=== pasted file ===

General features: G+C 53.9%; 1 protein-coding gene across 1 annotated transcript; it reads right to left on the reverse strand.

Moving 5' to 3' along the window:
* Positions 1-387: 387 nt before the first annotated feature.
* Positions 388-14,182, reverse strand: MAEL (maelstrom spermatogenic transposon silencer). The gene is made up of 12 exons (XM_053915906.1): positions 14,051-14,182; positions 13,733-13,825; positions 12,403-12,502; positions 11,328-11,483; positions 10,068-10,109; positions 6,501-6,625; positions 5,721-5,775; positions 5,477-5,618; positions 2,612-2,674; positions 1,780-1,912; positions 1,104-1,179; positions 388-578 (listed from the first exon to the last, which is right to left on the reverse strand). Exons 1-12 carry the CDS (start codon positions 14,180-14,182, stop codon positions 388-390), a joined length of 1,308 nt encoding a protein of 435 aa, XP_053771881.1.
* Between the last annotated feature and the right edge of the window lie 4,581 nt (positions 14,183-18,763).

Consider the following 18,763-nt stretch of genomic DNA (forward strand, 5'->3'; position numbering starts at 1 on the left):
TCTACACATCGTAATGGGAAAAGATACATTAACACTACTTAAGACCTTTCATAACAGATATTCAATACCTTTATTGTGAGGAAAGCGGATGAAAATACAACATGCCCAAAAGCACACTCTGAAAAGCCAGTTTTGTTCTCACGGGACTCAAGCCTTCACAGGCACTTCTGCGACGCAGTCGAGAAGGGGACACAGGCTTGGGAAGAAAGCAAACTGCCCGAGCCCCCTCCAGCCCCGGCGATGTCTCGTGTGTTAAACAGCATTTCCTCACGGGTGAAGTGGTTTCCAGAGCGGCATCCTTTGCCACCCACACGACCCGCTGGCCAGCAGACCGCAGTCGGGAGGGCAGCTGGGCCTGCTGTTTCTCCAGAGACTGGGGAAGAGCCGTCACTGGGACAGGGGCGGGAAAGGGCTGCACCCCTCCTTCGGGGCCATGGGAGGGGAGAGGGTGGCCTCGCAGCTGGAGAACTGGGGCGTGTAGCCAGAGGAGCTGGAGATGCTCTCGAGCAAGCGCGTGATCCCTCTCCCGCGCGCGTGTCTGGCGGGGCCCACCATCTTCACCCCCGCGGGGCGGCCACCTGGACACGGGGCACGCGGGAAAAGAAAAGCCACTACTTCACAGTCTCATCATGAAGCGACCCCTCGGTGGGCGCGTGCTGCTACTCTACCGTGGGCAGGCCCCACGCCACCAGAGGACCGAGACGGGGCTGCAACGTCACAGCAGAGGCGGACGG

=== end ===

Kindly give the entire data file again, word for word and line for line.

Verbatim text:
General features: G+C 53.9%; 1 protein-coding gene across 1 annotated transcript; it reads right to left on the reverse strand.

Moving 5' to 3' along the window:
* Positions 1-387: 387 nt before the first annotated feature.
* Positions 388-14,182, reverse strand: MAEL (maelstrom spermatogenic transposon silencer). The gene is made up of 12 exons (XM_053915906.1): positions 14,051-14,182; positions 13,733-13,825; positions 12,403-12,502; positions 11,328-11,483; positions 10,068-10,109; positions 6,501-6,625; positions 5,721-5,775; positions 5,477-5,618; positions 2,612-2,674; positions 1,780-1,912; positions 1,104-1,179; positions 388-578 (listed from the first exon to the last, which is right to left on the reverse strand). Exons 1-12 carry the CDS (start codon positions 14,180-14,182, stop codon positions 388-390), a joined length of 1,308 nt encoding a protein of 435 aa, XP_053771881.1.
* Between the last annotated feature and the right edge of the window lie 4,581 nt (positions 14,183-18,763).

Consider the following 18,763-nt stretch of genomic DNA (forward strand, 5'->3'; position numbering starts at 1 on the left):
TCTACACATCGTAATGGGAAAAGATACATTAACACTACTTAAGACCTTTCATAACAGATATTCAATACCTTTATTGTGAGGAAAGCGGATGAAAATACAACATGCCCAAAAGCACACTCTGAAAAGCCAGTTTTGTTCTCACGGGACTCAAGCCTTCACAGGCACTTCTGCGACGCAGTCGAGAAGGGGACACAGGCTTGGGAAGAAAGCAAACTGCCCGAGCCCCCTCCAGCCCCGGCGATGTCTCGTGTGTTAAACAGCATTTCCTCACGGGTGAAGTGGTTTCCAGAGCGGCATCCTTTGCCACCCACACGACCCGCTGGCCAGCAGACCGCAGTCGGGAGGGCAGCTGGGCCTGCTGTTTCTCCAGAGACTGGGGAAGAGCCGTCACTGGGACAGGGGCGGGAAAGGGCTGCACCCCTCCTTCGGGGCCATGGGAGGGGAGAGGGTGGCCTCGCAGCTGGAGAACTGGGGCGTGTAGCCAGAGGAGCTGGAGATGCTCTCGAGCAAGCGCGTGATCCCTCTCCCGCGCGCGTGTCTGGCGGGGCCCACCATCTTCACCCCCGCGGGGCGGCCACCTGGACACGGGGCACGCGGGAAAAGAAAAGCCACTACTTCACAGTCTCATCATGAAGCGACCCCTCGGTGGGCGCGTGCTGCTACTCTACCGTGGGCAGGCCCCACGCCACCAGAGGACCGAGACGGGGCTGCAACGTCACAGCAGAGGCGGACGG